Pays Versus Plays: The Future of Digital Residuals

My MP3 play count for “I’m Not The One” by The Black Keys:  43

My MP3 play count for “Down for Whatever” by Ice Cube:  2

Who deserves more money, at least on my behalf? Well, obviously The Black Keys.

The way things are now, they each get the same. I purchased both MP3s for 99 cents and each artist collects a whopping 9 cents of that. Not fair, huh? The Black Keys should definitely get a bigger chunk of my money than Ice Cube (and a bigger chunk of that 99-cent MP3 sale, but that’s a different point). If an artist earns more plays, he or she should earn more dough. But it has never worked that way for consumer media ownership – pay for the album once and never have to pay for it again.

Artists theoretically collect more money per program their songs are used in. Current performance rights organizations (ASCAP, BMI, SESAC, and SoundExchange) use abstract systems of surveys and credits to track television, radio and public space plays to determine artist payments. Their systems are just as arbitrary and myopic as the Nielsen ratings. Needless to say, artists’ residuals are not accurate and cannot reflect the actual popularity of their music.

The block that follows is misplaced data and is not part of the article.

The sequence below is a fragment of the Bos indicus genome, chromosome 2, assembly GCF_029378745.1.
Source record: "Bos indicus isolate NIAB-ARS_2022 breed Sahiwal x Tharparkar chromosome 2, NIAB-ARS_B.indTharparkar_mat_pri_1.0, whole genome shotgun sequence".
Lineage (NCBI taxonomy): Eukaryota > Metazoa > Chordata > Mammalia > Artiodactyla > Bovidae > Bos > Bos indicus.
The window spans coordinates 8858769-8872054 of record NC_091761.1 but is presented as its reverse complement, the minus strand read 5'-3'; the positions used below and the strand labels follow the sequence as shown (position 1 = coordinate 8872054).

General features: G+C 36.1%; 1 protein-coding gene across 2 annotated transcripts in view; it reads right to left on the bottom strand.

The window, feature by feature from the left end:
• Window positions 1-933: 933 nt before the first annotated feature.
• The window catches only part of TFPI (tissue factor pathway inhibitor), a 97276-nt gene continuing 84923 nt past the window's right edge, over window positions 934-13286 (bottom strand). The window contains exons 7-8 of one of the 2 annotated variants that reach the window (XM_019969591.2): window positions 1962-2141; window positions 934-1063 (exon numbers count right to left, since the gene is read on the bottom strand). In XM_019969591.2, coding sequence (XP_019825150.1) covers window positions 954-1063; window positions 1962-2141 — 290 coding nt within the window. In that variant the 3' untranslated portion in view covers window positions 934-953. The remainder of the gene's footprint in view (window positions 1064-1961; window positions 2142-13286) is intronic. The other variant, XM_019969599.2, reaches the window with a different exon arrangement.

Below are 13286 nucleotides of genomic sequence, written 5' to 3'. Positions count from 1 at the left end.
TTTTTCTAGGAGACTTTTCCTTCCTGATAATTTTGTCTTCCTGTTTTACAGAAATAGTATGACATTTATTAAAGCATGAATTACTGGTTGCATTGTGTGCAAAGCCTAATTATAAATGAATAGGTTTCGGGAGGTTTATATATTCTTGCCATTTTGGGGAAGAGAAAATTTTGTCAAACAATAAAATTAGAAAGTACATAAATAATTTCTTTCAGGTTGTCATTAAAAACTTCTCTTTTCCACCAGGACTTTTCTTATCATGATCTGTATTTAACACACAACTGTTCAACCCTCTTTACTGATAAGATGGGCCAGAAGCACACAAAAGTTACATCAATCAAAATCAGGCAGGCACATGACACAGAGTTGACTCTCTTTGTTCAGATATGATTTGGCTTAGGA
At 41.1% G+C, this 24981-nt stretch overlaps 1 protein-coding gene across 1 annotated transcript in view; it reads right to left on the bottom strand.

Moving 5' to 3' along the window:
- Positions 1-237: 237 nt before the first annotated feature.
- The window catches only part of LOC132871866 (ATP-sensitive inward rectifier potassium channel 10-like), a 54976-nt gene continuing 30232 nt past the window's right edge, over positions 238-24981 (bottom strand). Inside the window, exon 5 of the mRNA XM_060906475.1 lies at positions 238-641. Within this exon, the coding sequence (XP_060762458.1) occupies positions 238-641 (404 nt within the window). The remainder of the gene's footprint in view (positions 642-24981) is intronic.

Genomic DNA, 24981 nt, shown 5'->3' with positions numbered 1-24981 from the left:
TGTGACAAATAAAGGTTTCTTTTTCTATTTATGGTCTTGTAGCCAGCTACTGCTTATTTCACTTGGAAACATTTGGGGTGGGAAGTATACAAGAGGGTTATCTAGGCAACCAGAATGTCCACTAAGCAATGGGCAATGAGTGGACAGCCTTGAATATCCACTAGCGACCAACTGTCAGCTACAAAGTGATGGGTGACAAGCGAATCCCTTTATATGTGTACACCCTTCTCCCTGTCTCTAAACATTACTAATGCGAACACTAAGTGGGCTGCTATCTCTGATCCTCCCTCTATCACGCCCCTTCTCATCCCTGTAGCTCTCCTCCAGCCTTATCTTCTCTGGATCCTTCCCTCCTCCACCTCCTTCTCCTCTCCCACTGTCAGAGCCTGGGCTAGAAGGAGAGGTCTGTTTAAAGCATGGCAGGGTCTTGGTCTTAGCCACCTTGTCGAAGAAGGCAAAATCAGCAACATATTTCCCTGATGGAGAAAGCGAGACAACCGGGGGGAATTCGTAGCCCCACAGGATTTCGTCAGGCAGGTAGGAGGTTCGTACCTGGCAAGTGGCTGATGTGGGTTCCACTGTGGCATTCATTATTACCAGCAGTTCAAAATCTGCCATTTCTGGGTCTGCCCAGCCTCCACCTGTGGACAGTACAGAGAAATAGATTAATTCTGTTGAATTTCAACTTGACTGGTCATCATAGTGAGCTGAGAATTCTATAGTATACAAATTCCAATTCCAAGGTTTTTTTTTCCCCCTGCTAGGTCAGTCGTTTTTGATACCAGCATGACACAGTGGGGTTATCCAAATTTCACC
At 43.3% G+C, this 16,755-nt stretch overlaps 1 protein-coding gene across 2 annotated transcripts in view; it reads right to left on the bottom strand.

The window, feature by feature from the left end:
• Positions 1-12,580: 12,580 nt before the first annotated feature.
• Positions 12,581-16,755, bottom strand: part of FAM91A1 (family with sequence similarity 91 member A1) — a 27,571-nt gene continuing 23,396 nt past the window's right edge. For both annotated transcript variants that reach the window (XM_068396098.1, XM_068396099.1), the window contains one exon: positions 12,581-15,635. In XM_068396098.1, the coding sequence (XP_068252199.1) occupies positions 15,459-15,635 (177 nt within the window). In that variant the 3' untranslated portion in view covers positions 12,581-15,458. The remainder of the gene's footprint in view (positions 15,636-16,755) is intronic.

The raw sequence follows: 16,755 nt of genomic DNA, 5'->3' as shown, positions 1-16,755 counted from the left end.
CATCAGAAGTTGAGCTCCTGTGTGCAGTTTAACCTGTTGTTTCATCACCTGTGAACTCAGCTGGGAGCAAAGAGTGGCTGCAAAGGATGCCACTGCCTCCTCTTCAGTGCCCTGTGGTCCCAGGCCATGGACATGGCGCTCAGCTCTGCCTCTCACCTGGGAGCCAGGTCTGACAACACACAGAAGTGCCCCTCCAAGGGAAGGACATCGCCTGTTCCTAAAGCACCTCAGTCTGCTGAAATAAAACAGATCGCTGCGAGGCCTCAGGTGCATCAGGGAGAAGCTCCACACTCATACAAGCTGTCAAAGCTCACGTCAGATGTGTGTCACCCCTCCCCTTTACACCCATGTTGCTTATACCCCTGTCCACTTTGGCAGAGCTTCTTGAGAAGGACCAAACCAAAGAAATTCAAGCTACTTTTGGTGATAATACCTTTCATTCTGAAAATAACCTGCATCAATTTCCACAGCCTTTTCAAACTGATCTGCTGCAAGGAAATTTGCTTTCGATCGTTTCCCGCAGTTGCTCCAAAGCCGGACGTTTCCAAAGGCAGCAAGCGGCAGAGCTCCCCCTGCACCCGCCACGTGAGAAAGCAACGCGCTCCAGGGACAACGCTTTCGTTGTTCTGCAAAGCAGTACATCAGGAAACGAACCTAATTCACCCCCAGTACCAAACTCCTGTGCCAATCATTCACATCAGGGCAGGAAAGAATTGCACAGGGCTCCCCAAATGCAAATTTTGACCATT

As digital space envelopes us, tracking is becoming easier and easier. By the end of the year, I predict that our entire music library can be synced to the cloud (Grooveshark has offered library uploading for a long time and Google Music sounds like it will be a formidable competitor in this space). Eventually, all music will be trafficked through the Internet. When this happens, play count data can be synced and shared. Artists and record companies can finally get accurate reporting on their play counts (and even more accurate insight into audience reception). Artists can get paid the portion they deserve, at least next to other artists. Plays will become more valuable than pays.

The trick is getting money into the system. I don’t think Google will have a problem with that, though.